This new delay to the Environment Bill now threatens the government’s green credentials

This is meant to be a year of environmental ambition. In November, the prime minister announced his plan for a green industrial revolution, while COP President Alok Sharma’s recurring message is that “…urgent action is the only way to meet our [climate] goal”.

As we prepare to host the Glasgow climate summit, such impassioned speeches and rhetoric can only be expected to increase, but warm words alone do not guarantee environmental progress: that can only be done through firm action, including law making and budget allocation.

The government has called the Environment Bill the “huge star of our legislative programme” and “a lodestar by which we will guide our country towards a cleaner, and greener future”. And yet, since it was first promised by Theresa May in July 2018, it has been plagued by a catalogue of delays and consistently held back while other legislation has progressed.

The latest delay has come about because the government is concerned it will run out of time to complete parliamentary discussions on the bill before the end of this parliamentary session. The bill is nearing the end of its scrutiny by MPs and the rules mean that if it moves to the House of Lords and fails to complete its passage, it would fall and have to go back to square one. By holding the bill in the House of Commons, the government can carry it over into the next session, meaning it can pick up where it left off.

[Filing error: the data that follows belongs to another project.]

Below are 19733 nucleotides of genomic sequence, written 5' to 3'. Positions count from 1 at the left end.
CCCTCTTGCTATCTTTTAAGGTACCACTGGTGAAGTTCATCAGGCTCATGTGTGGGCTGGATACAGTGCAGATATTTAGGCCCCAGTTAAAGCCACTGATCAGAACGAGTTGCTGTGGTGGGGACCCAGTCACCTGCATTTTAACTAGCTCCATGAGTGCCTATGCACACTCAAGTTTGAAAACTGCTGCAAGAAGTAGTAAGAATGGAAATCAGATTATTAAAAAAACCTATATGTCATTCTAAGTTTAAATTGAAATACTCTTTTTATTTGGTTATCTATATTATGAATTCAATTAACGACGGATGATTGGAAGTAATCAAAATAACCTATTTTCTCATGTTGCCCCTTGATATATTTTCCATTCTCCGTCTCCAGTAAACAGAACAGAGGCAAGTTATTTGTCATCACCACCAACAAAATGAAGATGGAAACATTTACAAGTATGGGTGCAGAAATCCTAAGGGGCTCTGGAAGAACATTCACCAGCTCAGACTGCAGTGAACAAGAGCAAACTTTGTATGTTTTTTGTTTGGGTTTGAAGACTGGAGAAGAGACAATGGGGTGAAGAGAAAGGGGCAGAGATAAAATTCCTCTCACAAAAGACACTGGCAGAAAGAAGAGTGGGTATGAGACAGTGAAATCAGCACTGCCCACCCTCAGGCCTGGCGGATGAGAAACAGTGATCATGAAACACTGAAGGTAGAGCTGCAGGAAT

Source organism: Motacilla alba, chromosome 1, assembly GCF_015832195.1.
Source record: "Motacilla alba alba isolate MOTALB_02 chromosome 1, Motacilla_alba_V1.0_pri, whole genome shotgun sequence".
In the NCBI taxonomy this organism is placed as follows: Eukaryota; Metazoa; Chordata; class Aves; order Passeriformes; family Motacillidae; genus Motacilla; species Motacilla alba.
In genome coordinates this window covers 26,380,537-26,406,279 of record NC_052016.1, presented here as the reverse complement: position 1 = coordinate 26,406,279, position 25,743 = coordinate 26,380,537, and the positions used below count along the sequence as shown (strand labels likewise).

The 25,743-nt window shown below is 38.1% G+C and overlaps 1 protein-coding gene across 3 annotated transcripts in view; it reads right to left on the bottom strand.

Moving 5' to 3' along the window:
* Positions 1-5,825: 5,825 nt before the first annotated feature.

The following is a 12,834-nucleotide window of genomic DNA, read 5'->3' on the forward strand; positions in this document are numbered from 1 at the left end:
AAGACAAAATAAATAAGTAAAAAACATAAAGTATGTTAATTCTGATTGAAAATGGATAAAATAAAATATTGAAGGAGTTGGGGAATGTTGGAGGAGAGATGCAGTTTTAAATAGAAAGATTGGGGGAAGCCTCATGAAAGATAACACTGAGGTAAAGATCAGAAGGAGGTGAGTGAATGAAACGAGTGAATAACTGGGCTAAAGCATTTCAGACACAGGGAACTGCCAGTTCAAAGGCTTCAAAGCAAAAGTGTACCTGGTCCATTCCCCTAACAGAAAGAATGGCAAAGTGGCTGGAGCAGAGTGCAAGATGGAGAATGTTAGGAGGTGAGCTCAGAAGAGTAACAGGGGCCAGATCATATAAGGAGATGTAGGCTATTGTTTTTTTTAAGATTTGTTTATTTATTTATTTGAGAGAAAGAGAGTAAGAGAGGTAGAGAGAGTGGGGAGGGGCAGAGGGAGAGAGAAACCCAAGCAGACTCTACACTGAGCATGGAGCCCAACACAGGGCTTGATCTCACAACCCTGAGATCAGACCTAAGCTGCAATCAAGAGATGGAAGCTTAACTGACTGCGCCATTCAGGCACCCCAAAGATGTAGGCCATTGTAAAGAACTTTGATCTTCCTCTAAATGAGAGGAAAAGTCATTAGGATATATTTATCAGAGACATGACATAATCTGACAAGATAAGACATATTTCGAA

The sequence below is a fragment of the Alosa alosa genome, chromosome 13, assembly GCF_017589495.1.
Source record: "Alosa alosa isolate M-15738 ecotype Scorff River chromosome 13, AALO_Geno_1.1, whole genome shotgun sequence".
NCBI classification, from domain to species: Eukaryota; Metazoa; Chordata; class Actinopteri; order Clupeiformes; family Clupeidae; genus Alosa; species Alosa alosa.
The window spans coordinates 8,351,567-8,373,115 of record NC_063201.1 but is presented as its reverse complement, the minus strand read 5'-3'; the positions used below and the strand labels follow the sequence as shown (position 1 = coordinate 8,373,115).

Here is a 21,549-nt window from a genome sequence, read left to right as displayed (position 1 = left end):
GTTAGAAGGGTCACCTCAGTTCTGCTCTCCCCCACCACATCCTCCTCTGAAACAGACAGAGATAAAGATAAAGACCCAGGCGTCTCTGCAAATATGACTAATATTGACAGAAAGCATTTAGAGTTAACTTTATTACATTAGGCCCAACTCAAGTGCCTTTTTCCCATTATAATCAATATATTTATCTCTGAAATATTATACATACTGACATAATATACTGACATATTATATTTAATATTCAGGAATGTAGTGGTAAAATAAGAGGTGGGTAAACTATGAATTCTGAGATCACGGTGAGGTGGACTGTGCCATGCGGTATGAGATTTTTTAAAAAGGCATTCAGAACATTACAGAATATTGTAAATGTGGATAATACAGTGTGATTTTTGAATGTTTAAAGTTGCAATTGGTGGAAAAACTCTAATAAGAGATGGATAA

The impact of coronavirus on parliamentary scheduling has been profound, as MPs, peers and the House authorities grapple with virtual systems, home schooling and the many other challenges of coping with a pandemic. But it is important to remember that the government has had more than four years since the referendum, two years since the draft bill and one year since the UK left the EU to get these plans in place. In the past year, the government has chosen to move forward with a range of other legislation, for example on trade, internal markets, domestic abuse, drones and public lavatories. The order in which legislation is progressed is indicative of the government’s political priorities so, in the light of this latest delay, it must now reiterate its commitment to the environment in the clearest possible terms.